There’s certainly no lack of transportation-focused reggae tunes, from the vintage “Mini Bus Driver” by Junior Reid to the modern “Bike Rider” by Mungo’s Hi Fi (ft. Pupajim). Given that, it’s safe to say that this extremely catchy duet from Maxine and Jahnet deserves to be appreciated by a wider audience. Crucially overlooked?

A cautionary tale from the early 80s atop a tough riddim, like many a memorable tune it stems from a specific moment that’s been transformed into something creatively far grander. In a circa 2016 interview with Never Apart magazine, lightly edited here, Maxine covers the context and back story of the song.

Can you tell us about the song “One Light Four Wheel?” How did that collaboration with Jahnet Enright come about, and given its success, how come you didn’t pursue doing more music after that?

Yellow Man was my hero at the time; I was also doing appearances at tourist events, promoting my sarongs by deejaying over a track while my models demonstrated 21 ways to wear a sarong. One of the girls commented on a dangerous car with one light, which nearly crashed into us one night, as a ‘one light four wheel.’ I was so taken with the phrase, that I went home and wrote a song about it. I then took the song to my friend Jahnet Enright, who had written and produced Michigan & Smiley, and she wrote the music, tidied up the song, engaged Sly & Robbie, and off we went to Channel One studios and recorded the track.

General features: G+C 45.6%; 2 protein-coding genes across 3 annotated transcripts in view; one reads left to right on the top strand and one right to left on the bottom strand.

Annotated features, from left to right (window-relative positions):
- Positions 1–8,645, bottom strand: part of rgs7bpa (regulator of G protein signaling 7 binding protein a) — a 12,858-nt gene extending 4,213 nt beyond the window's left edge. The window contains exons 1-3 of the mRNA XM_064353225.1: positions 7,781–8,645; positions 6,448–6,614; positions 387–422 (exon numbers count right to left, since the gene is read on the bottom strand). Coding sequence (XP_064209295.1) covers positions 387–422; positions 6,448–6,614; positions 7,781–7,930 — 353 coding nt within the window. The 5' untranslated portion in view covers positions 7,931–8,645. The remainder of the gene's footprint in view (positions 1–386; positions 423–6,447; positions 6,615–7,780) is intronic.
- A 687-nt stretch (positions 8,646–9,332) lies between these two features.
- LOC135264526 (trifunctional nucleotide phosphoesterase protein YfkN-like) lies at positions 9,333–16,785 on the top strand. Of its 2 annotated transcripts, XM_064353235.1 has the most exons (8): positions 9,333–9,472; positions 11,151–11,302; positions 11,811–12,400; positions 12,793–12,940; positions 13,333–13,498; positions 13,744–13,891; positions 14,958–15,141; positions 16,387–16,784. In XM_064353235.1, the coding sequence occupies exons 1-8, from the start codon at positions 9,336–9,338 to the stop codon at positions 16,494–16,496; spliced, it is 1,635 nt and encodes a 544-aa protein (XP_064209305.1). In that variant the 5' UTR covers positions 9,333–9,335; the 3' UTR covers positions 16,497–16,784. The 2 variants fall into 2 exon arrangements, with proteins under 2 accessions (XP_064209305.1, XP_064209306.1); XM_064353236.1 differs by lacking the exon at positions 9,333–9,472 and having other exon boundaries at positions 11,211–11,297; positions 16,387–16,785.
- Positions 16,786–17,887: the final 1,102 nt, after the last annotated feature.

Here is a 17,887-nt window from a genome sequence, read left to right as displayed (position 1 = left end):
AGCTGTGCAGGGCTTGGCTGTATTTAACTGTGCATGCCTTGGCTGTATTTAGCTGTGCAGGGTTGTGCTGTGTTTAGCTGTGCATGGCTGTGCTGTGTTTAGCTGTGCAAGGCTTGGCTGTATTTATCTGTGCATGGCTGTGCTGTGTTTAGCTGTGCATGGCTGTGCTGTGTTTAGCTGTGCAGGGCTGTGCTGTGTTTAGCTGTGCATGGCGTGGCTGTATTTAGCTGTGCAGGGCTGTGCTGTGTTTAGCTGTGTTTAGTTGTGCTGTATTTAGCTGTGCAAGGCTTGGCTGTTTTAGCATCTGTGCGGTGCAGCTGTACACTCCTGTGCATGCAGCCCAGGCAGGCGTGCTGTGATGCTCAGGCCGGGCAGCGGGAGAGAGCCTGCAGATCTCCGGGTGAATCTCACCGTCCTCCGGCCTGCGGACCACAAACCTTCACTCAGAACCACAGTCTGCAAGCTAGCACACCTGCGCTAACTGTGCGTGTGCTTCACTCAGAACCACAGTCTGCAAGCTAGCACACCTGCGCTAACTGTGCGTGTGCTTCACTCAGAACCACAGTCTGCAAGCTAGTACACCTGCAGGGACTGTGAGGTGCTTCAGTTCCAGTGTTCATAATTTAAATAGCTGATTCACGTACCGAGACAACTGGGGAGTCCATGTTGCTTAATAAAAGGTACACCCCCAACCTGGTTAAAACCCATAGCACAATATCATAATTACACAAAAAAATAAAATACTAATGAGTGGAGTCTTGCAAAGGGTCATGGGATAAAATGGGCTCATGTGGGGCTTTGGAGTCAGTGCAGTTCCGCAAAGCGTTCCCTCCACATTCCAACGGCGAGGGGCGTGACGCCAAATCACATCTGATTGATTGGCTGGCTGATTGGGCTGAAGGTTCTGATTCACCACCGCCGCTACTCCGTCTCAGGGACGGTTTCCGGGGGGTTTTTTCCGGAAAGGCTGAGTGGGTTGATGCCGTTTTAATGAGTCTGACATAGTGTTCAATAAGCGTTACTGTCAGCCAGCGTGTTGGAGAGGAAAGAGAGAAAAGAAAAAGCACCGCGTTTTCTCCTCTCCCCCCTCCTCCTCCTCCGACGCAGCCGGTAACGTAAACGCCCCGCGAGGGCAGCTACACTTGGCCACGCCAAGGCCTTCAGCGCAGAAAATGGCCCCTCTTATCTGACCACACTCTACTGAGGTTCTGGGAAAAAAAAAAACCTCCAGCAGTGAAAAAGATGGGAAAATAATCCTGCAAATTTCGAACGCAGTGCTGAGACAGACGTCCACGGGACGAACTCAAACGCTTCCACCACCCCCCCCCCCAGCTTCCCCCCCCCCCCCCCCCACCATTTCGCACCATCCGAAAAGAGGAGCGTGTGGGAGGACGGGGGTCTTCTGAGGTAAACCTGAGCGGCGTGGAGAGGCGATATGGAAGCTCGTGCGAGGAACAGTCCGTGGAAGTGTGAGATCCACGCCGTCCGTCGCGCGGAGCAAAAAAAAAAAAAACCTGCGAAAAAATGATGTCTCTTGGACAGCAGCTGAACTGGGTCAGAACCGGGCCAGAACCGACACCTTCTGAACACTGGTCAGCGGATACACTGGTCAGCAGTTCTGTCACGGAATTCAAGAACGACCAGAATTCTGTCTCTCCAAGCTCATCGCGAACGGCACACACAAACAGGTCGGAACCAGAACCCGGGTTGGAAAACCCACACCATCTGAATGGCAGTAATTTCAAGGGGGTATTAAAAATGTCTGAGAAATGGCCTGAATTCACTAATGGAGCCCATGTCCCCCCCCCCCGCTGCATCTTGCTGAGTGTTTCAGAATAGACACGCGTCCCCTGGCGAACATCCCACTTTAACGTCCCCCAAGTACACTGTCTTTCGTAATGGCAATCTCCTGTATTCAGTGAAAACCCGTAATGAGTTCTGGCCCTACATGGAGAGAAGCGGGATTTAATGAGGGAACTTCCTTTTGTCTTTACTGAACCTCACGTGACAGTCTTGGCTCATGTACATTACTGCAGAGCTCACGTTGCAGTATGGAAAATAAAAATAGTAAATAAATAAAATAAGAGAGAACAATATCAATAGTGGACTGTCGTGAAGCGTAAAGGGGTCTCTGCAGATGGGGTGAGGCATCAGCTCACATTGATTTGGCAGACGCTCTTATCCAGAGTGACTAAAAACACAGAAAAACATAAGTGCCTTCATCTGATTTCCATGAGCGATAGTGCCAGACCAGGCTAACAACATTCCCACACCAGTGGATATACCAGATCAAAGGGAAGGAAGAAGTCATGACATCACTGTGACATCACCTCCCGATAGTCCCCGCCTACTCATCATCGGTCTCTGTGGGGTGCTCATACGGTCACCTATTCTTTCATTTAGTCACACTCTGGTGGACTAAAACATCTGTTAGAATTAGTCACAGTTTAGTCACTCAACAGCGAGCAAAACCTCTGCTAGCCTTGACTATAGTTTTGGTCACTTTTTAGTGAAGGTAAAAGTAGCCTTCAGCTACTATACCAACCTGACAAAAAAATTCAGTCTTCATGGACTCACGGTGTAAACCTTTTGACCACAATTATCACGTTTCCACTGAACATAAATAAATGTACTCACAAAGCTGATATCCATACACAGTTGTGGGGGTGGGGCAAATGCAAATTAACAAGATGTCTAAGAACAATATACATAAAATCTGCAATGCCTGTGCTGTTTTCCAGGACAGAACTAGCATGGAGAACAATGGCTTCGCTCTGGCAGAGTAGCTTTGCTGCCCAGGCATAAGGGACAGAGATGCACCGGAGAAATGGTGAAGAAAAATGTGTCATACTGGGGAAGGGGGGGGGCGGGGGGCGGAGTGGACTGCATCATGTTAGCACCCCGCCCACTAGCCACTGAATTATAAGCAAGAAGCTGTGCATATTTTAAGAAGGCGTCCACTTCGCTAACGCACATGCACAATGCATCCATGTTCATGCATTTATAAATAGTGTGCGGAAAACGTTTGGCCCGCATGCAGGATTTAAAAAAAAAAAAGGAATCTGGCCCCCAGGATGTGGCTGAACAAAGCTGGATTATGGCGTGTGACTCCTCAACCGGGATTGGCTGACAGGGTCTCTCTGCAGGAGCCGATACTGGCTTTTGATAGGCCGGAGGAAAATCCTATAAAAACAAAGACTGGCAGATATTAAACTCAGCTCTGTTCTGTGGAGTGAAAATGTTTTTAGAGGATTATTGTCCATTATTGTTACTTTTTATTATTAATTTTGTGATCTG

It was an instant winner with its distinctive soundtrack, but I was soon on to the next thing… I didn’t pursue a career as a singer as really I can’t sing, and simply did that song as I felt good about it, and in the manner of the dancehall, wanted to bring the dangers of cars with one light only to public attention. I remember being particularly overjoyed when I went to court about a traffic ticket some years later and heard the judge berating a man who had been charged with driving with one light only as having a ‘one light four wheel.’

As the mention of Michigan & Smiley should have indicated, there’s depth to both Maxine and Jahnet, despite seeming to be obscurities per Discogs. That’s perhaps true from a recorded music perspective, but the reality is both have made major contributions to the development and appreciation of Jamaican music, making this unlikely one-off pairing that much more of a gem.

Maxine, aka Maxine Walters, is a leading curator of dancehall culture as well as Jamaican street art at large. She’s a versatile voice within music culture, having previously worked in concert promotion (notably for the band Third World); in 2016, she published a limited-edition book showcasing her art collection, Serious Things a Go Happen: Three Decades of Jamaican Dancehall Signs.

Jahnet, better known as Janet Enright, is known as a truly pioneering jazz guitarist in Jamaica during the 50s and 60s, playing along with legends like Louise Bennett, Eric Deans, and Don Drummond, and supporting touring international artists like Dave Brubeck for their Jamaican gigs. The societal recognition of her skill and talent can hardly be understated given how male-dominated the Jamaican music industry was during her prominence. While there’s a lack of recordings, that’s really due to the recording realities of the era combined with her rightful reputation as a live performer, rather than ability or importance.

Quality used 7” copies seem to be regularly available for modest prices, including through vendors like Discogs, and Deadly Dragon.

The Groove Thief

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Writer: NiceUp
Editor: Global Reggae Charts Magazine